“For the most part, these are people who have come to the point in their lives where they need this to be a nonpublic record,” said Anica Letica, assistant Oakland County prosecuting attorney in the appellate division. “They really have turned their lives around.”

Such was the case for Titiana Tillbrooke, who was arrested at age 19 for writing checks worth $1,200 to herself from her employer. Convicted of uttering and publishing, she served time in prison. Upon her release, she couldn’t find work.

“On the inside I was dying,” said Tillbrooke, now 35. “But I had to live for my husband and kids. I wished I could die. I wished I could get out of this. Why am I being held back?”

Once her conviction was expunged, Tillbrooke received many job offers. She used the same resume as before. But this time, employers called her back after the background check phase of an interview, she said.

“It was a change from night to day,” said Tillbrooke, now an accounting assistant. “It was awesome. People actually wanted me.”

Easy process rankles some

While there’s no guarantee a judge will set aside a conviction, the odds are very good and the process remarkably simple.

Using a little-publicized 1965 state law, ex-convicts can fill out a one-page application, pay $50 and get fingerprinted to verify they haven’t had further criminal convictions. They then go before a judge for a hearing.

Judges around the state granted nearly 90 percent of the set-aside applications this year, a fact that doesn’t sit well with everyone.

“It’s harder for a law-abiding citizen to get their name changed in this state,” said Allison Muhammed, who faced many roadblocks when she changed her name from Dennis.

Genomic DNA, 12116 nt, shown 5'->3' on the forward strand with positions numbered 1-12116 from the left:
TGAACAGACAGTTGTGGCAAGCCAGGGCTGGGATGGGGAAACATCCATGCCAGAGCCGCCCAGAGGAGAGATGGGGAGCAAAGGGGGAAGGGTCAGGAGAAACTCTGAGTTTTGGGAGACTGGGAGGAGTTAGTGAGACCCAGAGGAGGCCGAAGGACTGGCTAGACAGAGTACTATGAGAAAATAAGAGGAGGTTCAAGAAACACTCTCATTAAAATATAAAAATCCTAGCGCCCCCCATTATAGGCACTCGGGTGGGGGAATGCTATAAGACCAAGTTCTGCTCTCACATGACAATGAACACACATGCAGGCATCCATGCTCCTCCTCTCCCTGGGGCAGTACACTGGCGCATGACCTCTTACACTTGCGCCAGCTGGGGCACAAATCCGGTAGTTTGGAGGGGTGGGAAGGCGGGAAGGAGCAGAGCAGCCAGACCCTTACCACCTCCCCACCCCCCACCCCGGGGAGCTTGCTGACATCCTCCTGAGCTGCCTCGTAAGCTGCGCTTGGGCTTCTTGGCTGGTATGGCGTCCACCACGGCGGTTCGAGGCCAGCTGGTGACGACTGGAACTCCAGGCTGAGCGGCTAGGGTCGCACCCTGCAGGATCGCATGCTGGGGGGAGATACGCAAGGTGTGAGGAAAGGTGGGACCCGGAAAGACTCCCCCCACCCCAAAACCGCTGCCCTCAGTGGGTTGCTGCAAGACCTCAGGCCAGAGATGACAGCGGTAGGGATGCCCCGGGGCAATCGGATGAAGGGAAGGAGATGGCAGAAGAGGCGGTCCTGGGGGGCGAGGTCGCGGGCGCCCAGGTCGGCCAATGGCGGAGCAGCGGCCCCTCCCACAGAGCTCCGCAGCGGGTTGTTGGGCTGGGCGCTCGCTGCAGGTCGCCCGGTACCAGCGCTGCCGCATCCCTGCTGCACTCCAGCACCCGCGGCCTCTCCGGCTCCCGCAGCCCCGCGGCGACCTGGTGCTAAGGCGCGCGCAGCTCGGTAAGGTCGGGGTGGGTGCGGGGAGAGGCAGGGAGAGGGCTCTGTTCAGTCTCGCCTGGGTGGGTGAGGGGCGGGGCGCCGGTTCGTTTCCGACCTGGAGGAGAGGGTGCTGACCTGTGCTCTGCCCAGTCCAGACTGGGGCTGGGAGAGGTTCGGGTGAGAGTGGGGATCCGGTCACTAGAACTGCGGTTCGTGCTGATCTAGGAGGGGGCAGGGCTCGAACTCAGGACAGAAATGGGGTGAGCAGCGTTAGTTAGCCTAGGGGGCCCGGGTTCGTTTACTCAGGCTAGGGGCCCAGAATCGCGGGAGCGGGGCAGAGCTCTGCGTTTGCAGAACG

People convicted of any crime should not be allowed to care for children or the elderly, said Muhammed, whose children are in day care in Detroit. But it’s upsetting that parents would never know with certainty whether a caretaker is felony-free, she said.

Timothy Romisch, a former teacher at Southfield Christian School, was one of 134 whose request was denied between January and June. He petitioned to have his 1986 conviction for attempting to accost a 14-year-old female Holland student for immoral purposes removed.

Now his teaching certificate is being revoked.

On the flip side, one Armada Schools cafeteria worker easily had her shoplifting conviction set aside, as it’s formally called.

“I paid $50 in court fees and I went into the courtroom,” said Diane Stringer, 47. “The judge said, ‘My, this has been on (your record) for a long, long time.’ And before I could say anything, she said, ‘We will expunge it from “ the record and you can leave now.’

Stringer shoplifted at Universal Mall in Warren when she was 17. It was a stupid mistake, she said, but she hasn’t been in trouble since.

Are checks undermined?

When deciding whether to set aside convictions, judges want to know if the individuals have bettered themselves, said Macomb Chief Circuit Judge Antonio Viviano. If they have, is it useful for an employer to know a person’s criminal history if, in a judge’s opinion, he is no longer a threat? Viviano asked.

The answer is yes, said Craig Lawrence of United Risk Partners, a Chicago area firm that does background checks for employers. “Just because a judge says yes, it’s OK to expunge records, that doesn’t mean that person won’t engage in the behavior in the future,” he said.

Expunged records undermine the purpose of background checks, Lawrence said.

“The whole point is that past conduct and behavior are predictable tools to determine what future behavior will be,” he said. “Human beings are creatures of habit.”

You can reach Marisa Schultz at (313) 222-2310 or mschultz@detnews.com.